This story has been updated to include additional details about the meeting between Presidents Trump and Moon
U.S. President Donald Trump on Tuesday cast doubt on an upcoming summit with North Korean leader Kim Jong Un scheduled for June 12 in Singapore, saying it might not go ahead as planned.
Speaking from the Oval Office alongside South Korean President Moon Jae-in, Trump also maintained an indifferent tone on whether or not the meeting happens.
“We’re moving along. We’ll see what happens. It may not work out for June 12,” Trump said in comments carried by CBS News.
“If it doesn’t happen, maybe it will happen later … You never know about deals … I’ve made a lot of deals. You never really know.”
Trump’s comments come following a sudden diplomatic swerve from the DPRK, which threatened to cancel the summit last week over U.S. – ROK joint military drills and Washington’s stance on denuclearization.
North Korea also called off high-level talks with its southern counterpart scheduled for May 16, citing the military drills and criticising Seoul for allowing a high-ranking defector to speak at the National Assembly.
“The summit process has run into a rough patch … Trump is likely growing concerned that the breach in the two sides over how to define and proceed with denuclearization is wide and for political reasons on both sides narrowing that gap is proving difficult,” Ken Gause, a North Korea leadership specialist at the CNA Corporation told NK News.
“(North Korea) just recently also threatened to pull the plug. Kim Jong Un doesn’t want a failed summit either. But whether they will want to continue diplomacy to find a way forward or reset the table through brinksmanship will depend on how they perceive the dynamics inside the White House.”
But speaking to reporters prior to his meeting with Moon, Trump added he thought Kim Jong Un was “very serious” about denuclearization.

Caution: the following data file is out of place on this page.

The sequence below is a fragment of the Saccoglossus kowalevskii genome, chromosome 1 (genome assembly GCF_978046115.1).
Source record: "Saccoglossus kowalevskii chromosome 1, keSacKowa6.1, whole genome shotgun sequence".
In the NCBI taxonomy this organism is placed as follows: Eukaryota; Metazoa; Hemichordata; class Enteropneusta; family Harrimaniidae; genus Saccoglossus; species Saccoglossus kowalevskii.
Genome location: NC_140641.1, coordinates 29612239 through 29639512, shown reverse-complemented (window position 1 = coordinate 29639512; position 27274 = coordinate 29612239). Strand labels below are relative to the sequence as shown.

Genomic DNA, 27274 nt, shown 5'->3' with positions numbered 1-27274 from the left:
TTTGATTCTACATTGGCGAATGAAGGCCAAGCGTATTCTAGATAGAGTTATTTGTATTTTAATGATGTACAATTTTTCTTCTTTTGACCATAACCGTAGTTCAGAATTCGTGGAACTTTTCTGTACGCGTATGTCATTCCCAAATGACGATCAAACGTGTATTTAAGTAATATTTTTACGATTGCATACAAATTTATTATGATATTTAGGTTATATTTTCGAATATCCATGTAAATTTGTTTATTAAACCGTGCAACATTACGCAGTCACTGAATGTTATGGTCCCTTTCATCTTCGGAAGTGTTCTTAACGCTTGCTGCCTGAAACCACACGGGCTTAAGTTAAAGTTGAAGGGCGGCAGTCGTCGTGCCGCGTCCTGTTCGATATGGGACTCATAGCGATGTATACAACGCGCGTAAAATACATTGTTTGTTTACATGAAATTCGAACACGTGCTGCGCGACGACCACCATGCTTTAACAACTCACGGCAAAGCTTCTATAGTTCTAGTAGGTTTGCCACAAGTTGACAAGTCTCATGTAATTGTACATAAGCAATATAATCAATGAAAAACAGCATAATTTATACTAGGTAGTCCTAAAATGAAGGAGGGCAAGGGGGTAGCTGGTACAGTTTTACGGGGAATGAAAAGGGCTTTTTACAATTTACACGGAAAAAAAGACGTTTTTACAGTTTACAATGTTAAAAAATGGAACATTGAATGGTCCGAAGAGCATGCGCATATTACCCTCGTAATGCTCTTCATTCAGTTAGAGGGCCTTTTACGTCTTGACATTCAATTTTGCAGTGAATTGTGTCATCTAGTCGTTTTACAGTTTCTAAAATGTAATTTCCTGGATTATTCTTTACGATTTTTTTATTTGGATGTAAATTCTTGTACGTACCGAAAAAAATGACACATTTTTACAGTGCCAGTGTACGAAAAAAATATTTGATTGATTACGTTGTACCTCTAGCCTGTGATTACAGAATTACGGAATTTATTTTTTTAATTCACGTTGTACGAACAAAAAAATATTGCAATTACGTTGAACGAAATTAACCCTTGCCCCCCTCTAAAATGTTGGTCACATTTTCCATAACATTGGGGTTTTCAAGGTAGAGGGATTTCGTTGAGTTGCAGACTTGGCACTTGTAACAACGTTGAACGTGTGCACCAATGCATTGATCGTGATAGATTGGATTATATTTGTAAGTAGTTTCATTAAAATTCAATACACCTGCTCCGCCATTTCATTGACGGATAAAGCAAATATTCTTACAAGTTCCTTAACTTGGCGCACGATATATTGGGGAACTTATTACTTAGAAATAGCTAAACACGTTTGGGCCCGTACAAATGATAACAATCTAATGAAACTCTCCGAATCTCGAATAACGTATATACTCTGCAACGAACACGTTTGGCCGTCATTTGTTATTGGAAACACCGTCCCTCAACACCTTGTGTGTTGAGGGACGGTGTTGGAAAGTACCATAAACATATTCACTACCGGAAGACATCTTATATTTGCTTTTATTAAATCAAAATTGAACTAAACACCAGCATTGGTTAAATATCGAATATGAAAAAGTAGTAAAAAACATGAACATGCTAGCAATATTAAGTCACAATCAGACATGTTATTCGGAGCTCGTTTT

“I do think (Kim) is serious (about denuclearization). I think he is absolutely very serious,” Trump said.
Despite Trump’s statements on the likelihood of the summit, the two leaders agreed to do their utmost to keep the negotiations on schedule.
“President Moon and President Trump agreed to do their utmost so the U.S.-North Korea summit scheduled for June 12 will be held without any disruption,” Moon’s chief press secretary Yoon Young-chan said in comments carried by Yonhap.
The Seoul-based news outlet also reported the South Korean president expected dialogue with North Korea to resume after the joint military drills finish.
Moon is in Washington to discuss the summit with Trump, and has already spoken with Secretary of State Mike Pompeo and National Security Advisor John Bolton.
During the press conference with the U.S. president, Moon reiterated an offer of support for Washington and said he had “every confidence that Trump will achieve a historic feat.”
Moon added that the Korean peninsula’s “fate and future” hinges on the summit between Pyongyang and Washinton going ahead.
Trump’s comments contrast with those from a South Korean official on Monday who said there was “99.9 percent chance” the negotiations between Kim and Trump would go ahead.
“We are heading [to Washington] with the expectation that the two leaders will share various ideas on how to reach the two aims,” he continued, saying that Seoul and Washington needed to prepare for contingencies,” South Korean national security adviser Chung Eui-yong said.
“Our understanding is that there is a 99.9% percent chance that it will take place … But we are preparing for various possibilities.”